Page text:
American Sniper [Spoilers]: follows the life of America’s deadliest sniper from childhood hunting and adolescent rodeos through four tours (+1,000 days) in the Iraq war. Unsurprisingly, this film boasts typical Eastwood directing hallmarks; it’s taut, oppressive, fairly downbeat, and contains superfluous racism; told with no-frills direction or distractions from the story, which is heavily centered around emotions and individuals. The one thing that’s most problematic – at least to foreign audiences – is the cheesy portrayal of Kyle’s blindly patriotic all-Americanism, and although it’s not a particularly glamorous account, the film feels like a glorified highlight reel of a war and sniping ‘legend’. Even the ending – after showing Chris Kyle graphically kill dozens of men, women, and children, and mention 100s more – the film couldn’t even show his fate, at the other end of the barrel. The biggest reason to watch this is Bradley Cooper’s magnetic performance, showing the highs and lows of being a famous/infamous killing machine. All things considered, American Sniper comes out as somewhat mediocre; it tries to show a fresh – personal – perspective of the effects of war, but uses the full range of war film clichés like the worried wife, absent father, soon-to-be-married guy getting his shit ruined, and a crow-barred-in big action finale; which is poorly shot and difficult to follow. If you have the time to spare something like Generation Kill (which this references at least a couple of times) is a far more effective, balanced and entertaining way of seeing America’s role in the Iraq war.
John Wick: after his wife dies thugs steal his car and kill his dog, which forces former assassin and ‘bogeyman’ John Wick to go on a rampage of Archer proportions. No need to worry about the Bechdel Test with this film – as the only two women with dialogue appear as a video recording, and a sassy female hit-woman. No need to worry about the plot either, as it’s based around a hotel where assassins live and party with each other – and gold coins are the preferred payment method. Whilst Keanu isn’t the most watchable of frontmen he handles is action scenes with style, and Nyqvist, McShane, Dafoe fill in any gaps with fun roles. Reminiscent of 90s European / Asian action movies like Taxi, District 13, Hard Boiled etc – this is all about the guns, cars, pounding techo music and hyper styalised violence, of which there is shitloads. The action scenes are second to none: graphic and wild gunplay (most villains get ‘double-tapped’ – chest then head), there’s excellent combat which incorporates wrestling holds and slams, and a couple of nifty car chases. One of the directors is a stunt man, which shows as the action scenes are a cut above your standard affair. John Wick is a rarity these days – a no-brainer, balls out, gritty revenge / action film, that sticks to its R-rating and doesn’t claim – or try – to be anything more. It’s the kind of film that Taken 3 wishes it was.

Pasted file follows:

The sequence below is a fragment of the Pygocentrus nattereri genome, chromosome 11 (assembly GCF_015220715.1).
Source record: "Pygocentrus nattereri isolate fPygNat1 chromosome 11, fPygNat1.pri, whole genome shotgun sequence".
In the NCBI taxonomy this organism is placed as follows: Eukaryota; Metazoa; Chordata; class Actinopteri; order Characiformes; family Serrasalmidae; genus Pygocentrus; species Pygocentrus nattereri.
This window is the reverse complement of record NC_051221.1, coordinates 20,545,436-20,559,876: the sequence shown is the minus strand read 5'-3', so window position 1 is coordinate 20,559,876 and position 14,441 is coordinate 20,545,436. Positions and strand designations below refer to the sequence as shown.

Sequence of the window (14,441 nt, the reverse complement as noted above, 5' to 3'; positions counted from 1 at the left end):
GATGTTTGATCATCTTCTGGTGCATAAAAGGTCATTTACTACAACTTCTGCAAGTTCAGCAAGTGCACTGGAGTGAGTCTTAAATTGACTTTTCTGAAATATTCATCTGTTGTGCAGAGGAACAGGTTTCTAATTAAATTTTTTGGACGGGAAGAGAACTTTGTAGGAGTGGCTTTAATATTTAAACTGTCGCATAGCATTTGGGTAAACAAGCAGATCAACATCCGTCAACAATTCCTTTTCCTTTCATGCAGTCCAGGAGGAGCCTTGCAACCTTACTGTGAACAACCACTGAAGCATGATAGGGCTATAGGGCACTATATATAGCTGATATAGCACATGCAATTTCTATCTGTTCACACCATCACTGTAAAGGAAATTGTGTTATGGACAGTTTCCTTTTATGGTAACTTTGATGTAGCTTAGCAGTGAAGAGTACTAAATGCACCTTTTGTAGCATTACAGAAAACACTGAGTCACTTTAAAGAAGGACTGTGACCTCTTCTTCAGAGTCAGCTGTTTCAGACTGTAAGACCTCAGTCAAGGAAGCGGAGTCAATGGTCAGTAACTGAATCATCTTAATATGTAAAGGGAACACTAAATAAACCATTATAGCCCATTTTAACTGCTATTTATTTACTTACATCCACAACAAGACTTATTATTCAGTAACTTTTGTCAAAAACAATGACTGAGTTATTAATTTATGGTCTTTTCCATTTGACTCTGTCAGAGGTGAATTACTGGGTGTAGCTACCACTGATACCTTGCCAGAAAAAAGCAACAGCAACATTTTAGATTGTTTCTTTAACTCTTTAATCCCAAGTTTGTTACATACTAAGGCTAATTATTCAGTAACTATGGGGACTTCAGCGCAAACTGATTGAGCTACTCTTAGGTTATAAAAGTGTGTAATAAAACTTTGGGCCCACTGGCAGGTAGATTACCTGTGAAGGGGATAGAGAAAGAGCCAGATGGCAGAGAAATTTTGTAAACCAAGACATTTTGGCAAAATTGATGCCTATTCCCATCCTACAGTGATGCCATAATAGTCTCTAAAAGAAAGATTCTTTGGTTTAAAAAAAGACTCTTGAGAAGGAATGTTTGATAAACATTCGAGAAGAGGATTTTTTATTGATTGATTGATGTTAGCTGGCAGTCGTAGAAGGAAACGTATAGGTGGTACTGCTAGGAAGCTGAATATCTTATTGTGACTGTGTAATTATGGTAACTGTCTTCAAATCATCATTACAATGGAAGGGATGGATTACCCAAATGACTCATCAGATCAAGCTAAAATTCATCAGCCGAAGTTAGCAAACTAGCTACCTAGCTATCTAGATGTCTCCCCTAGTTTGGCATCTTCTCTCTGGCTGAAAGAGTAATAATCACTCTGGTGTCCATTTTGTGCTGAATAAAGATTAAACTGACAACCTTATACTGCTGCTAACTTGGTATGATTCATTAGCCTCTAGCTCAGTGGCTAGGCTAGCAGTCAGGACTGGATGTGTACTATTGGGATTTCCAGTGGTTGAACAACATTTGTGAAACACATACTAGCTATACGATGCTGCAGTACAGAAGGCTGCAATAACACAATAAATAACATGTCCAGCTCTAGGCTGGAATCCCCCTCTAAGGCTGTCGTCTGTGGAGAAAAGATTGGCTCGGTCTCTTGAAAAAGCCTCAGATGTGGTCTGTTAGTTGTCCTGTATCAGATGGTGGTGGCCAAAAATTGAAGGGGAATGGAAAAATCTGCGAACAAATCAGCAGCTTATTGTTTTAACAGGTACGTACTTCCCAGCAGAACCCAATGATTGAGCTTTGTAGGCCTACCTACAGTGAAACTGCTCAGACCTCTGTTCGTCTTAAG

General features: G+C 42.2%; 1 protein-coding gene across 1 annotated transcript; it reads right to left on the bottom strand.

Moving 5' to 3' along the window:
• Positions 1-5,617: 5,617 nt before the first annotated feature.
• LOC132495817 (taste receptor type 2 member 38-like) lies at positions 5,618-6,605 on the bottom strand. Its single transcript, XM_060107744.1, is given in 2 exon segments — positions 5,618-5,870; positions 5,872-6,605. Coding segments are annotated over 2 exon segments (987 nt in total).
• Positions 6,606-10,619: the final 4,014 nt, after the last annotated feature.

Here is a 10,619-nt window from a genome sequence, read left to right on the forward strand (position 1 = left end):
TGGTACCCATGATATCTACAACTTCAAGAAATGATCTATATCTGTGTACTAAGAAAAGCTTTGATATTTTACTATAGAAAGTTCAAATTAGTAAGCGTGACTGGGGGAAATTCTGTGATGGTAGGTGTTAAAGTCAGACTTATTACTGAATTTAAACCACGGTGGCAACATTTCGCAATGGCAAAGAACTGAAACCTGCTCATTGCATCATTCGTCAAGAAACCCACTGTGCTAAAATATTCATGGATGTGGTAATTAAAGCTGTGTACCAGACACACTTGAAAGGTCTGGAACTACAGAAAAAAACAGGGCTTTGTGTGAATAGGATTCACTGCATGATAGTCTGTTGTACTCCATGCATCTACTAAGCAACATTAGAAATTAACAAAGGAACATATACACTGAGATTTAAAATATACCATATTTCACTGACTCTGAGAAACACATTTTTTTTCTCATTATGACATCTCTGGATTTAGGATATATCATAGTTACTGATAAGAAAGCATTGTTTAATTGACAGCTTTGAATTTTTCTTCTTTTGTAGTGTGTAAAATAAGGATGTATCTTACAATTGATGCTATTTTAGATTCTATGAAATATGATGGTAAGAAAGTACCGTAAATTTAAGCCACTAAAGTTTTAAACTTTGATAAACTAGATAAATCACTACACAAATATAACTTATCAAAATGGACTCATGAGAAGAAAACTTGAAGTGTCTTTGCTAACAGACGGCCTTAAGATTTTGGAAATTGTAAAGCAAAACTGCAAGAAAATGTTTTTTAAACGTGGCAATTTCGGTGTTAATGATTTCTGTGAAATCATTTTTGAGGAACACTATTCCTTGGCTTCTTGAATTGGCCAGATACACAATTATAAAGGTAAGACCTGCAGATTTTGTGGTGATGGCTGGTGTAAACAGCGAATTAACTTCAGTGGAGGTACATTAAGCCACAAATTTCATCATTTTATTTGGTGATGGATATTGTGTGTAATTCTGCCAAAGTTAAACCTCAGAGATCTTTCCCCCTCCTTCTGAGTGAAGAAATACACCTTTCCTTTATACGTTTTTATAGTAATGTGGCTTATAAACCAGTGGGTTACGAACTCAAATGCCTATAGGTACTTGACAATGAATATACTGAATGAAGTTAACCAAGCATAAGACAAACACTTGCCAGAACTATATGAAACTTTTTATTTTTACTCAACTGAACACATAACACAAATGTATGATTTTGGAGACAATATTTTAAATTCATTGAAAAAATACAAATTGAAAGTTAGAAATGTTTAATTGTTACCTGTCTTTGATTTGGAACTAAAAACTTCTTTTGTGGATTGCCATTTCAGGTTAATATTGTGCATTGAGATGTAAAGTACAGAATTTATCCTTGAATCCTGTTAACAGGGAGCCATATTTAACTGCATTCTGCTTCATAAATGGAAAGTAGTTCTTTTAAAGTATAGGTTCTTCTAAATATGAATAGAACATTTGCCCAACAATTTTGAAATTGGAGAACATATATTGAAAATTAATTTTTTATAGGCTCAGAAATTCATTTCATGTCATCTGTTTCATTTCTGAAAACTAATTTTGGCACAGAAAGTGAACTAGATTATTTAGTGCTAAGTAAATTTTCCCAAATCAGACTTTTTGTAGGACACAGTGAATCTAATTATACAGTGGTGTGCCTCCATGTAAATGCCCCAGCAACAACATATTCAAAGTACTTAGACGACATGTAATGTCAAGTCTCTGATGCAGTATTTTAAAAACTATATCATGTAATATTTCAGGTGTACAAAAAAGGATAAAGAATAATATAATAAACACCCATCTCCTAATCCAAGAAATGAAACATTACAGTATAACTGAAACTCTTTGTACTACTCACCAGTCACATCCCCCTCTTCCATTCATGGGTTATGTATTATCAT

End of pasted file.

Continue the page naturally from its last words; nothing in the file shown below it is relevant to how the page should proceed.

Special ID (Tè Shū Shēn Fèn, 特殊身份): an undercover cop finds himself in danger when he’s set on a collision course with an old protégé. Tonally, this film is an absolute mess; there’s Loony Tunes style moments of slapstick comedy in the middle of realistic MMA-Style fight scenes; despite it being a big-budget movie with slick intentions it continually returns to the super-cheese with bawdy music and silly melodramatic over-acting; there’s also a few sleep-inducingly boring scenes (one about Tattoos in particular). The timeline is all over the place, jumping around with no explanation, unaided by the lax direction and editing. There’s some woeful Volvo product placement: not satisfied with having their ‘City Safety’ mode blatantly pimped, there’s an entire fight scene AROUND THEIR CAR – it also doesn’t blow up when it’s dropped from height, unlike those rubbish Land Rovers!!! Ppsschhhtt!!! On the plus side, the action is generally impressive (particularly the two elongated fights at either end of the movie) despite some superhuman abilities being thrown in to the mix here and there. I love Donnie Yen and will watch anything he’s in, but he’s going for a Jackie Chan style cheeky-chappy role here, and doesn’t quite have the charm/charisma to nail it. In the end, this is amounts to little more than another completely forgettable Asian undercover cop film – with two decent fight scenes.
Sabotage: a D.E.A. legend and his off-the-rails team of undercover NARCs are being hunted down by a cartel for skimming off $10M of the gang’s money in a recent raid. I know, I know, this one’s never going to win any awards – but in a world where studios are pussying out of 18-rated movies right, left, and center this is like a breath of fresh (or rotten) air. A dark, violent, dingy film that harks back to the 70s–90s cop films that had plenty of grit and edge. From the writer of Training Day, Street Kings and End of Watch you know you’re in good hands here. Machismo’d to the rafters, there’s a whole lot of big-dick swinging, heavy swearing, ‘cop banter’ – and the women in here are strippers, ‘sluts’ or a general nuisances to the lads. The story’s not as black-and-white as it first seems, and neither are the characters – as the film balances both intense action scenes with a well-crafted thriller storyline. You either love these sort of films, or you hate ‘em; and for me, Sabotage is a decent, violent cop film with a rock-solid ensemble cast and an interesting enough story to keep you tuned in.